The first prosecution witness to take the stand was Rose Young, of 24 Pix Road, Letchworth, who stated she was a single woman who took in lodgers. She arranged to take Beeton in, not knowing he was a married man. Beeton never actually came to lodge. She stated she supported counsel’s statement leading up to the murder.

Under cross examination Rose Young said she was 37 years old and was the mother of two other illegitimate children.
Albert G. Prater, the Vaccination Officer, was next to give his evidence as to the part he had played in trying to find the dead child.

Dorothy Lock of 13, York Street, Canning Town, the little girl who had her child sister snatched by Beeton, said she now lived in Southend. On 7th December, 1909, she was wheeling her little sister Phoebe, in Rathbone Street when the prisoner approached her and bought a doll for Phoebe. He gave her money to go into a shop to buy nuts and when she came out of the shop, the prisoner was gone and so was her sister.

Detective Sergeant Lee of the Metropolitan Police stated when he arrested the prisoner at Aldgate East Railway Station, Beeton had said, “I thought it was my child.” He then told the story about the three strangers in the public house and the mysterious Mrs Jeffries.

Louis William Beeton of number 5, Ferrers Road, Hammersmith, a Carman and the brother of the accused, said he had not heard of the prisoner since 1907. Louis Beeton stated his brother had never asked him to adopt a child. His wife corroborated her husband’s statement.

Mrs Read, Matron of the Whitechapel Workhouse said the prisoner and Rose Young came to the institution in January to try and get the foundling child, which had been advertised but could not sufficiently identify it.

Thomas James Stockall, a “well known man,” who was said to be the prosecution’s most important witness, was called. He was described in court as the “famous Stockall”; the former jeweller who was the central figure in a sensational alleged robbery some years ago, which turned out to be a hoax.

James Stockall stated he had been sentenced at the Central Criminal Court and was sent to prison (Wormwood Scrubs). In January the prisoner Beeton was put into the cell adjoining his and they had frequent opportunities for conversation. He asked Beeton what he was in prison for and Beeton had said it was for stealing a child. At a later period, Beeton had told Stockall he had stolen the child to replace another. Beeton told Stockall if he would not give him away, he would tell him all about it. Stockall reassured Beeton that his secret was safe with him.

Prisoner then told Stockall he had done away with an illegitimate child and buried it on his allotment at Letchworth. Beeton said he was in great fear that his allotment might be let to someone else as the allotment’s annual lease would run out before his sentence was completed; someone might discover the body buried there. According to Stockall, Beeton said he had burned the baby’s shawl and bonnet and had said he wished he had burned the baby as well. Stockall said he was greatly troubled by Beeton’s confession and several times he told the prisoner he should confess. Beeton had replied he dare not do so as it would mean a rope around his neck.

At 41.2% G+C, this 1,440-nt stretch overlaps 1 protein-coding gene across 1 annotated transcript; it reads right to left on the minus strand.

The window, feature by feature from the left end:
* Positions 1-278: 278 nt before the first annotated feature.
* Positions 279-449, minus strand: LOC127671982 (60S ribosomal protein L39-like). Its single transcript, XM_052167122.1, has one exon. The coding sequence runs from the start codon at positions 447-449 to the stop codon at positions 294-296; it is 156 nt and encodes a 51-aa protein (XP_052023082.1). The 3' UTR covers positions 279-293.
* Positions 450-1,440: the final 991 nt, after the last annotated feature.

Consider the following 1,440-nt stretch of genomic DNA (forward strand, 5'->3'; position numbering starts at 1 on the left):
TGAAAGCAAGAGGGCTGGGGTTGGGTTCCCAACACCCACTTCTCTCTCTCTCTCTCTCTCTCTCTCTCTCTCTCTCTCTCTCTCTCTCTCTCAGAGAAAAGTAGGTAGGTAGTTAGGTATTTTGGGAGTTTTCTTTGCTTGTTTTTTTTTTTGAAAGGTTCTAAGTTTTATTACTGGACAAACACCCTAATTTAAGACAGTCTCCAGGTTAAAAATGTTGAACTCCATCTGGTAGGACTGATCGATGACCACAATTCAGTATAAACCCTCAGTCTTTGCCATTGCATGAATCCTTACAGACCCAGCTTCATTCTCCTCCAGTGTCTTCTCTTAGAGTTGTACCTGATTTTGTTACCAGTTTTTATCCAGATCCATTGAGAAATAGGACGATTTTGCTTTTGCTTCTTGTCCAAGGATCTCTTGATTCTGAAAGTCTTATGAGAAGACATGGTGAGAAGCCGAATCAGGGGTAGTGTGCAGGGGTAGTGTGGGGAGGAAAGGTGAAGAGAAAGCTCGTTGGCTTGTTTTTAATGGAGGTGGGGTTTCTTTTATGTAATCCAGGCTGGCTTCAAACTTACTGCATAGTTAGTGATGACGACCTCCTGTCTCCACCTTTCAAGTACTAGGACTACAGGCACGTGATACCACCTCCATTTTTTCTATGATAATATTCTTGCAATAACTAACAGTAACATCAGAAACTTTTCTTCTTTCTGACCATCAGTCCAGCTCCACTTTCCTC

Stockall was given a very tough time on the witness stand by Mr Wild, acting for the defence. Stockall said although he had promised the prisoner he would not give him away, Beeton’s confession had so troubled him he had felt bound to tell the prison Chaplain about it. Mr Wild attempted to prove Stockall to be an unreliable witness.

Mr Wild called Stockall a liar, a thief, a conman and a trickster, who had staged a robbery at his family jewellery business and fraudulently pocketed £3,000. He staged the robbery and even tied himself up. Stockall kept up this charade and took the £3,000 from the company’s insurers and at a later date, started selling off the “stolen” pieces to selected jewellers around London.

Stockall didn’t deny any of the actions stated by Mr Wild but pointed out he had confessed five years after the event, to his brother, who in turn told their father; who immediately called the police. Mr Wild tried to make something of the fact Stockall did not want his name in the newspapers over his involvement in this case and had courted anonymity but was refused and named at the earlier Magistrates’ Court hearing. Mr Wild pointed out that Stockall had conveniently spent the last eleven weeks of his sentence in the relative comfort of the Scrubs’ medical wing after reporting Beeton.

Stockall didn’t deny he wanted his name kept out of the press and claimed he spent the time on the medical wing because he was ill.

The Judge intervened on the side of the defence, reassuring Mr Wild that the jury would not convict if the only evidence was that provided by Thomas Stockall.

The Judge asked Stockall whether he had heard of this case through any other source other than from Beeton. Stockall said he had no prior knowledge of the case until Beeton had told him of it and he had no access to newspapers whilst he was in prison.

Edward Lord, a Warder at Wormwood Scrubs gave evidence as to Beeton’s desperate escape attempt and recapture. The deputy Governor of Wormwood Scrubs, Major Norman Burroughs, spoke about the sentences served by the prisoner and Stockall and the opportunities the pair of them would have to converse.